It’s been a year since our last ‘lads’ city break (for lads read adults only, one of the lads is Queene Mab AKA Mrs Shipscook). Unlike our previous Spring jaunts to Tallinn and Prague, we had chosen a destination that didn’t require thermal underwear this time, so at some ungodly hour we arrived at Luton Airport on Wednesday morning ready for our flight to Portugal’s capital Lisbon.

As you can see we flew easyJet

As you can see we flew easyJet

Having swotted up on the city before we left I’d determined that we would be using public transport a fair bit, so our first port of call was the Airport’s Tourist Information Office to collect our Lisbon Cards. For €39 they gave us the use of Lisbon’s Metro, trams and trains, plus free or discounted admission to lots of tourist attractions for the 72 hours we’d be in the city. Being a bit of a skinflint I kept a running total in my head as we went, with the Lisbon Card getting its first hammering for €1.25 as we boarded the Metro from the Airport to Saldanha to drop off our bags at the Holiday Inn Lisboa (Avenida Antonio Jose de Almeida).

Lisbon's Metro stations are very arty!

Lisbon’s Metro stations are very arty!

Having got up at 3am by the time we got to the hotel we were starving, but the nearby Pastelaria Flor des Avenidas,

This pink deco concoction housed the Pastelaria flor das Avenidas

This pink deco concoction housed the Pastelaria flor das Avenidas

proved to be the ideal place to recharge and plan our assault on Lisbon’s attractions. Our first meal in Lisbon was pleasingly cheap, for about €7 we got a hearty stew of pork and sausage with rice and chips. The beer at €2.20 a pint was particularly welcome.

Pig bits stew, quite subtantial for €7

Pig bits stew, quite subtantial for €7

So with a bellyful of food and beer we hit the Metro heading for Baixa-Chiado and the Elevador de Santa Justa.

Elevador de Santa Justa

Elevador de Santa Justa

Like Edinburgh, Lisbon is a city built on hills and this huge cast iron contraption was completed in 1902 to save little Lisbonites legs. It was designed by Raoul Mesnier de Ponsard, who was a pupil of Gustav Eiffel. Inside the cast iron shaft are two wood panelled lifts that take you 145 foot above the city (€5 or free with the Lisbon Card kerching).

Praca Dom Pedro IV as seen from the Elevador de Santa Justa

Praca Dom Pedro IV as seen from the Elevador de Santa Justa

When you get to the top another €1.50 (free for us) will buy you access to the observation platform via a very tight spiral staircase. From here you can get a magnificent view across the city. This platform used to house the steam engine that operated the lift cars before the elevator was converted to electricity in 1907. A cast iron bridge links to the top of the elevator to the hillside and the Parca Lius Camoes. From there it is a short walk down the Rua do Loreto to the Elevador da Bica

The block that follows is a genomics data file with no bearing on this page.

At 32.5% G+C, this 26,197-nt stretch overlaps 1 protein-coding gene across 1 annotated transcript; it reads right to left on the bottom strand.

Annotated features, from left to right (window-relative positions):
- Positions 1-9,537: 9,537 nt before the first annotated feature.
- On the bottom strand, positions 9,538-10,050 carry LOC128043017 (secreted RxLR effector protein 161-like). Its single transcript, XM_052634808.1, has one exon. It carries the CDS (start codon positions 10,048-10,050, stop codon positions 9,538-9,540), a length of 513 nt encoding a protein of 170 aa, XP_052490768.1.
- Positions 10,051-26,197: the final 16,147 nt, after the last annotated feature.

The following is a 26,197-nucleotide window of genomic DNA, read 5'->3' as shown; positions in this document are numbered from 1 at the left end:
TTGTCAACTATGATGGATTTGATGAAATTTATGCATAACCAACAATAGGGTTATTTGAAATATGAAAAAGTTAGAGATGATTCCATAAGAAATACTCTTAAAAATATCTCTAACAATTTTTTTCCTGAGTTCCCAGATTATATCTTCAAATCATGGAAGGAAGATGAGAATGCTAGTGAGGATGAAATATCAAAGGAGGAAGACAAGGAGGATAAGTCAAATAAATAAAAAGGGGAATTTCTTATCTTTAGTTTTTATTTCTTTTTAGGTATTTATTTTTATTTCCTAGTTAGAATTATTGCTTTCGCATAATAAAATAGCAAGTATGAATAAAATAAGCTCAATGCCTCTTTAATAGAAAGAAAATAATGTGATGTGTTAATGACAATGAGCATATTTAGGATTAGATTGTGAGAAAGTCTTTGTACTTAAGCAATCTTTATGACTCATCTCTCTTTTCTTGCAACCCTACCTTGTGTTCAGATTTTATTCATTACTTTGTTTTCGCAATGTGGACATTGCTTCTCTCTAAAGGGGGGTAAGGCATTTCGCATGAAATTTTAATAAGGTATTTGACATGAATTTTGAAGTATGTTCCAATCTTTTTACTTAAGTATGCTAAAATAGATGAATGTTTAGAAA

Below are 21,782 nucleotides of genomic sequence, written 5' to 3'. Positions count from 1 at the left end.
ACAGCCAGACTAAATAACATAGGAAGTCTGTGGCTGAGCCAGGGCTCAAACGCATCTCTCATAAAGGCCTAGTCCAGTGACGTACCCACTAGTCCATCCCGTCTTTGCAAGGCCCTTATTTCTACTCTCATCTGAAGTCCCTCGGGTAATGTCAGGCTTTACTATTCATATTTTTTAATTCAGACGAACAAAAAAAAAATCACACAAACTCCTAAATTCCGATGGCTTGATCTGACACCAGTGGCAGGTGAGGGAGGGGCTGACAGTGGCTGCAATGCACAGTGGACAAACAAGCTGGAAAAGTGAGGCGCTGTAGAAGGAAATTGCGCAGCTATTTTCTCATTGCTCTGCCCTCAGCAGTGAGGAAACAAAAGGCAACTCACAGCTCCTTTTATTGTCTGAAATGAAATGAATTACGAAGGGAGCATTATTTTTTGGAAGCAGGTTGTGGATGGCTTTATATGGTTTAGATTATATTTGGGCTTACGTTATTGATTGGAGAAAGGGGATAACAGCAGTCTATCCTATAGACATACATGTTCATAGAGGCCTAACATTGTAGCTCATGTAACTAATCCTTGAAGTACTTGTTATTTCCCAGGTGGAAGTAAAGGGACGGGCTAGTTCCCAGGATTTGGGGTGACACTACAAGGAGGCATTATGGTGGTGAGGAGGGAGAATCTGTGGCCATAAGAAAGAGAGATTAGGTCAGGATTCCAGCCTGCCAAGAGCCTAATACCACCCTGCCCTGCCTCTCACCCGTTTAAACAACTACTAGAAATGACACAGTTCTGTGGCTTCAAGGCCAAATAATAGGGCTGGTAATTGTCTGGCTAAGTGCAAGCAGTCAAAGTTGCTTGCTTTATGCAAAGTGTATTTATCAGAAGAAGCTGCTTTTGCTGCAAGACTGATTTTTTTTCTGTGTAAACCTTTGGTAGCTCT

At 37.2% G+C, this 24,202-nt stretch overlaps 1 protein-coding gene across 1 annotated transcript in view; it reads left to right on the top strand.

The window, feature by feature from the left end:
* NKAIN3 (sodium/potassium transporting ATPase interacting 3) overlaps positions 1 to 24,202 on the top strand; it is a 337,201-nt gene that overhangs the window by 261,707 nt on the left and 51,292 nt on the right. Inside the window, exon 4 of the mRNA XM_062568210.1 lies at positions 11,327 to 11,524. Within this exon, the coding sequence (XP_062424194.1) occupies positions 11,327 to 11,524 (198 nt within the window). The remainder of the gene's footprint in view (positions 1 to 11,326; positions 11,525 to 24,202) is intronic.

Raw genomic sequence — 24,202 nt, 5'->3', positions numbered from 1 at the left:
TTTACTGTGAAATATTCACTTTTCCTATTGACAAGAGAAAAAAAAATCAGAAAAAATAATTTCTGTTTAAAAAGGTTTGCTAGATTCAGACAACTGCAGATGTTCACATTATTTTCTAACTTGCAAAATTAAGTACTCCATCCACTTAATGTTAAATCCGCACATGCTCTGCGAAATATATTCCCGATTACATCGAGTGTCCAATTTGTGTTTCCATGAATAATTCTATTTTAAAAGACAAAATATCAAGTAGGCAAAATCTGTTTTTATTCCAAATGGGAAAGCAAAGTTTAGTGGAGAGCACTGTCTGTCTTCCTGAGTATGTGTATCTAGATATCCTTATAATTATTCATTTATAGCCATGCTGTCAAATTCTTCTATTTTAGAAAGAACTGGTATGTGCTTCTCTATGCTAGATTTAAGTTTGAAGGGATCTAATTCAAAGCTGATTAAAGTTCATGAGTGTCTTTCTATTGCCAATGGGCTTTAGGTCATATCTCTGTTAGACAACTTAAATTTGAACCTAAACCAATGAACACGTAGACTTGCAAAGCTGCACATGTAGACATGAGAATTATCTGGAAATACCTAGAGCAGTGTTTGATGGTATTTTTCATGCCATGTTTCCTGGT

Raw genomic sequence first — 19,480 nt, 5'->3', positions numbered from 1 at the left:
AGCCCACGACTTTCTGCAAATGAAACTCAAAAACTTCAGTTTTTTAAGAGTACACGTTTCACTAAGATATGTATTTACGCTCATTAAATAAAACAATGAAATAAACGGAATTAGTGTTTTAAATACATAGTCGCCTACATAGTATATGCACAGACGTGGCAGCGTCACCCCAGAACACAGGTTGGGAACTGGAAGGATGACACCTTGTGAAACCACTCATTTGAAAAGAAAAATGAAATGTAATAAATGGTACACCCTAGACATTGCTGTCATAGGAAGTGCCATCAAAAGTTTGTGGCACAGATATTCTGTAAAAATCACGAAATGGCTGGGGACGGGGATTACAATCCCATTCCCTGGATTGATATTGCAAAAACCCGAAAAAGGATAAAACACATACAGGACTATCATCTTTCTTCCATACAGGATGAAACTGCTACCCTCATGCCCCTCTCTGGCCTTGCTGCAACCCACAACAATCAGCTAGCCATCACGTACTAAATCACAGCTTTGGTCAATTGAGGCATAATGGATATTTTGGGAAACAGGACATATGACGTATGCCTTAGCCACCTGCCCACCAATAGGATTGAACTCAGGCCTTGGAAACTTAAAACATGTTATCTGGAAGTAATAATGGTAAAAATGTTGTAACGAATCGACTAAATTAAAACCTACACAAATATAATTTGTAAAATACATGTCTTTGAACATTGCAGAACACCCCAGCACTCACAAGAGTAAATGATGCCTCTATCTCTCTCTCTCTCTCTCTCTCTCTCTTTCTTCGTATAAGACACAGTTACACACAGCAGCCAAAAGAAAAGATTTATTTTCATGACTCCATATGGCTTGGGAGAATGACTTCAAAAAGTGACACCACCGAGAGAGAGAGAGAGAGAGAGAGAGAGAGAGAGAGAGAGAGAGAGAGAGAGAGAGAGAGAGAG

Elevador  da Bica

Elevador da Bica

Also designed by Raoul Mesnier de Ponsard, this elevador is a funicular that links this part of Lisbon to the riverbank 245 metres below. It was opened in 1892 and costs €3.60 for a one way trip (again free for us with the Lisbon Card).

here we goooooooooooooo

Here we goooooooooooooo

From te Elevador terminus we walked along the riverbank back towards the station at Cais de Sodre. I thought this part of Lisbon was a bit grim, but when we got to the station we soon found a pleasant, but pricey bar in the Praca do Commercio for a well received pint. Guidebooks, maps and reading glasses were fished out of pockets while we decided what to do next. Obviously the novelty of riding the funiculars hadn’t worn off yet so we hopped on the Metro back up to Restauradores to take the Elevador  da Gloria to the Bairrio Alto.

Elevador da Gloria

Elevador da Gloria

This is the most famous of Lisbon’s funiculars and was opened in 1895. At the top of the funicular we discovered the Miradouro de Sao Pedro de Acantar, a small park with an amazing view over the city.

Late Lisbon from the Miradouro

Late Lisbon from the Miradouro de Sao Pedro de Acantara

There was also a bar kiosk with tables and very welcome gas heaters, since it was starting to get chilly in the early evening. What with the fantastic view and a few glasses of local red who could ask for anything more as the Sun dropped below the hills.

Bairro Alto station

Bairro Alto station

Madeira – Meat and Mariachi on the Rua de Santa Maria

On the last night of our Madeira break tragedy struck, the Donna Maria restaurant was closed! fortunately we didn’t have far to look as at the top of Funchal’s Rua de Santa Maria we found the O Jango restaurant.

Judging by the decor I suspect this place may have once been an African restaurant, probably based upon the cuisine of Portugal’s colonies of Guinea-Bissau, Angola and Mozambique. Whether it was or not, it’s now resolutely Madeiran and the Espetadas were, if anything, even bigger than Donna Maria’s, even if they did come on a metal spit rather than a Laurel Bay skewer.